Join Nigel French for an in-depth discussion in this video The parts of a grid, part of Designing with Grids in InDesign (2013).
I'm going to define the different parts of my grid. I'll tap W to turn on my guides, and we can see that I have margins and columns. These margins and columns define the type area. The area within which most of your text and pictures will be contained. As you can see in this example. I have the department head, the folios and this image, all of which go outside of the type area. Super imposed on my margins and columns on a separate layer, I have a layout grid.
This layout grid was created using the Create Guides feature. It's not absolutely necessary to put your layout grid on a separate layer. I prefer to do so, so that when I don't need to see it, I can turn it off. The layout grid divides my type area into eight rows and 12 columns. By subdividing my page in this way, I have far more flexibility over how I size my picture frames and text frames and can create far more dynamic layouts.
As I mentioned, the layout grid will create a series of rows and columns. Separating these rows and columns will be gutters. The size of the gutters correlates with the size of your body text laden. In the case of this document, that is 12 points. The intersection of the rows and columns creates grid fields. How many grid fields you have is up to you. The more grid fields, theoretically, the more flexibility.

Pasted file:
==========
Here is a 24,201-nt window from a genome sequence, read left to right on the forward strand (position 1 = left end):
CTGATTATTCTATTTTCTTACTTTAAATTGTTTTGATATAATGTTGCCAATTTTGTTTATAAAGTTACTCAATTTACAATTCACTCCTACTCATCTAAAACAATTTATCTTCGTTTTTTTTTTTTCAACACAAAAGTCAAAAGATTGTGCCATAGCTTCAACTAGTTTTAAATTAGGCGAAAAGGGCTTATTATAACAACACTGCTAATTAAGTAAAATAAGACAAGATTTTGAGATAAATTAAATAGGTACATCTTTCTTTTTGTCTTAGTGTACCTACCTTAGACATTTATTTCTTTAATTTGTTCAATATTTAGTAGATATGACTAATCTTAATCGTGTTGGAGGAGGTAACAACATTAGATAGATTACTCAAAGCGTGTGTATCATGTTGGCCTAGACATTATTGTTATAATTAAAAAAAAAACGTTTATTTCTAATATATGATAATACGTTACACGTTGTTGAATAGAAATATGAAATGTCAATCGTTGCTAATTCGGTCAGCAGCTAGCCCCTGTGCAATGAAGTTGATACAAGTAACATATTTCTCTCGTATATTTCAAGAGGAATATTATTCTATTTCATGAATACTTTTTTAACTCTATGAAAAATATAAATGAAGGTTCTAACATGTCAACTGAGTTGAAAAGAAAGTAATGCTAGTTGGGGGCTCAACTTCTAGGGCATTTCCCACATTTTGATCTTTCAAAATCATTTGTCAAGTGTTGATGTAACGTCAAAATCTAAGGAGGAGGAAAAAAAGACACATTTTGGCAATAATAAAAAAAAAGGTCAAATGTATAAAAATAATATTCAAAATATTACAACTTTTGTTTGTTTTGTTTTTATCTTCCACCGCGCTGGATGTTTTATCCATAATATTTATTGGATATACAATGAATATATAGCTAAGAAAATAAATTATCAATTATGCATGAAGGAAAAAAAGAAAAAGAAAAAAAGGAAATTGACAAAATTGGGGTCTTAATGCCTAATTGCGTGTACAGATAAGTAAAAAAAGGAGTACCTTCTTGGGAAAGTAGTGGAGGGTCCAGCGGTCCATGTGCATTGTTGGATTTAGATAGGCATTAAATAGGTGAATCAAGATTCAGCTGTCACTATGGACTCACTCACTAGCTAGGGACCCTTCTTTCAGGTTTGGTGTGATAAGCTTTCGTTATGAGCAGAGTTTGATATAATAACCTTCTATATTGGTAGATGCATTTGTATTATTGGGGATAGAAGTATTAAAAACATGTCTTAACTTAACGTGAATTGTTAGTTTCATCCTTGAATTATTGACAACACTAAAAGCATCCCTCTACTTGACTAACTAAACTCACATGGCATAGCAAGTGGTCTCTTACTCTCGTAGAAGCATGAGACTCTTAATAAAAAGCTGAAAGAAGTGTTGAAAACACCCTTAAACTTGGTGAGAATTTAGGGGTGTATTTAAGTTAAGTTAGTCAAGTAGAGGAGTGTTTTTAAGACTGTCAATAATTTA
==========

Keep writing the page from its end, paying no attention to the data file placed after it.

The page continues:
But also, the more visual clutter. Here I've slightly simplified things by making the matrix of six by eight to indicate the grid fields. With the grid fields, we have this concept of the active corner. Meaning that when you place an element according to the grid field, generally speaking, you will be placing that element at the top left hand corner of the grid field, although there are exceptions. And the notable exception is when you want to put a caption above an image, in which case you would place that caption to the bottom of the grid field, as opposed to the top.
So those are the different elements of the grid. Now superimposed on this grid, we also have a baseline grid. The baseline grid can be turned on with the keyboard shortcut. Cmd+Opt+', you can also turn it on here, in your view options, or using the view menu and the baseline grid increment will correlate with your body text leading which in turn correlates with the gutter spacing. One type of grid that I will not be using in these movies is a document grid.
If I turn off all of my layers, I will now turn on the document grid, and you can see what this would do. Before I do that, I will also turn off my baseline grid. To turn on the document grid, Cmd or Ctrl+'. The document grid will divide your page and your paste board into graph paper. You can, in your preferences, determine the size of each of those grid squares and how many subdivisions they have.
The document grid might be very useful if you're creating some sort of diagram or chart in InDesign. But when working with type, the base line grid and a layout grid, I find it a far more useful. So those then are the different elements of a grid.
- Why grids matter
- Determining your page size
- Creating margins and defining your type area
- Setting up a baseline grid
- Understanding the power of InDesign's Gridify feature
- Breaking your grid with images
- Maximizing white space with a grid